What does gout and its associated pain have to do with what you eat? This article will address that but let’s look at what causes gout in the first place.
Causes of Gout
There has been much discussion about gout. Many people believed it was a rich man’s ailment dating back to Victorian times. Yes, it was around then but more and more people get gout these days, normally from as young as 25 years of age. It is not an old rich man’s ailment anymore. Its cause can lay in a damaged liver function or a poor diet. If the uric acid levels increase in the blood then this indicates that there is too much purine in the body. The kidneys will filter out any excess of uric acid through your urine. However, uric acid may continue to build up to a high level just because the body produces more than is required. What happens then is that this excess acid then metabolizes and forms what is known as urate crystals. These urate crystals form around the joints, most commonly for men around the big toe joint. The gout attack can happen rapidly with redness and swelling of this joint. The pain level increases very quickly with people describing it as the worst pain they have ever experienced. If the pain is in the big toe joint walking becomes difficult and so does sleep. Most pain killers will not help alleviate the pain but elevating the leg and ice packs can help. You need to see your doctor and if your body is making too much uric acid then further attacks may be prevented with a medicine taken daily. The doctor will also look into what you eat on a daily basis and if this diet is producing excess purine they will recommend certain changes.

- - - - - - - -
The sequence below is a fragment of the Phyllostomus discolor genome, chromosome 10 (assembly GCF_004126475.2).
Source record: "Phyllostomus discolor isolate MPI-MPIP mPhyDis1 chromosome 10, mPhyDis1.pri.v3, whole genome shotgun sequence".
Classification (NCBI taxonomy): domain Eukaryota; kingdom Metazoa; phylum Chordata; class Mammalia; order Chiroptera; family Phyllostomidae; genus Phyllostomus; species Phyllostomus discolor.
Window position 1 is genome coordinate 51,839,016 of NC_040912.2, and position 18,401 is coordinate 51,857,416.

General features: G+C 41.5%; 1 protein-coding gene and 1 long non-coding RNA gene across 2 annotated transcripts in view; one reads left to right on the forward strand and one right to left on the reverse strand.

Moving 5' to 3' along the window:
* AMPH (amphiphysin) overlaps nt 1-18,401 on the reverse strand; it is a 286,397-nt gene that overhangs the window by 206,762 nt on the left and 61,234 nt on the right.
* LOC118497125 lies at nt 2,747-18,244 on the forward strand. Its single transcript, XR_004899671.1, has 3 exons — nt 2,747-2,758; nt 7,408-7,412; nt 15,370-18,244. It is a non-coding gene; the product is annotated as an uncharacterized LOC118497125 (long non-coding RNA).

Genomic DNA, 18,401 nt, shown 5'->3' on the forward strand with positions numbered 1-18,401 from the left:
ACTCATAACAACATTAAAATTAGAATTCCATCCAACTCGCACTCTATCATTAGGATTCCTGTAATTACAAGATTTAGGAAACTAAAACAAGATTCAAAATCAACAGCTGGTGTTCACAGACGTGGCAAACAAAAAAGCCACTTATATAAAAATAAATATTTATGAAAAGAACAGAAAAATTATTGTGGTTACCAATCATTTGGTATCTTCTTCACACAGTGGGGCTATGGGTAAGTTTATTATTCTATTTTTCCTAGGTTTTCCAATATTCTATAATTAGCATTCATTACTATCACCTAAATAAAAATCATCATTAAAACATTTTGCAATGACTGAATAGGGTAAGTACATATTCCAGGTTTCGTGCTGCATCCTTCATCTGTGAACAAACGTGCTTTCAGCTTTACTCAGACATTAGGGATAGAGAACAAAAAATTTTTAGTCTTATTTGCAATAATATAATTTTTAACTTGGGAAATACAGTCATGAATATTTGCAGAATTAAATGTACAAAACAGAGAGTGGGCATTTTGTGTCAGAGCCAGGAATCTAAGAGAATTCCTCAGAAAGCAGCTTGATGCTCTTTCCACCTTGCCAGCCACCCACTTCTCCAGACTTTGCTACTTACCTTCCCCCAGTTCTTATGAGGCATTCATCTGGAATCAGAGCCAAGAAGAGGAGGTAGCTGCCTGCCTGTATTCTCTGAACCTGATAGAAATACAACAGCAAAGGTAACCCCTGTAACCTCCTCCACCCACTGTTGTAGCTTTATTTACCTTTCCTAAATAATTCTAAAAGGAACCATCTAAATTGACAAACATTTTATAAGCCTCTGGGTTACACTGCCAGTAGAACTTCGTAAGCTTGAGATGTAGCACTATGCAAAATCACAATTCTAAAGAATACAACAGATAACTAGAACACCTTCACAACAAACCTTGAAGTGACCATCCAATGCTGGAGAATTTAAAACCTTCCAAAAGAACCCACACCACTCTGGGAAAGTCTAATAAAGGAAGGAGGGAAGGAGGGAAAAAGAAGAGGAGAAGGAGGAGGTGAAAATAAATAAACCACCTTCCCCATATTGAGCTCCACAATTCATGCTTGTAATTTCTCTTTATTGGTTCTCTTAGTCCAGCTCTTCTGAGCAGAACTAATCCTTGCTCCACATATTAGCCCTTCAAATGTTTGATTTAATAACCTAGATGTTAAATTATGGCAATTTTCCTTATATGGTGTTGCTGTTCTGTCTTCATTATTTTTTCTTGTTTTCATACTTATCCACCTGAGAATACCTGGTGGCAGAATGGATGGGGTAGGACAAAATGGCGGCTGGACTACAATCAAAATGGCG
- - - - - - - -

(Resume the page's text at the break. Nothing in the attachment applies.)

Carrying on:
A Low Purine Diet
Dieting on its own will not resolve further gout attacks. For example if you are overweight the loss of excess fat will reduce the risk of gout. Obese people tend to suffer more from gout attacks than slimmer people. Maintaining or starting a fitness regime is a major life style change but can help enormously in the prevention of gout. Drinking the right liquids, mainly water and limiting or stopping drinking alcohol will have a major impact for prevention.
What is a Regular Diet for Gout Prevention
Now let’s look at what foods produce those purines that lead to a possible gout attack before we look at a recommended diet. In all cases avoid red meats including food stuff like brain, liver and kidney. Sardines whether fresh or from a tin, anchovies, mackerel or herring contain high levels of purine. Avoid meat extracts like processed meats, i.e. ham, beef, or chicken out of a wrapper. Avoid wheat based products for a while and then find a substitute that is classed as medium to low purine levels. Go and discuss your requirements with a dietitian or nutritionist who will assist and guide you as to what diet to follow. Remember this is a change of lifestyle, the right diet will help you achieve this.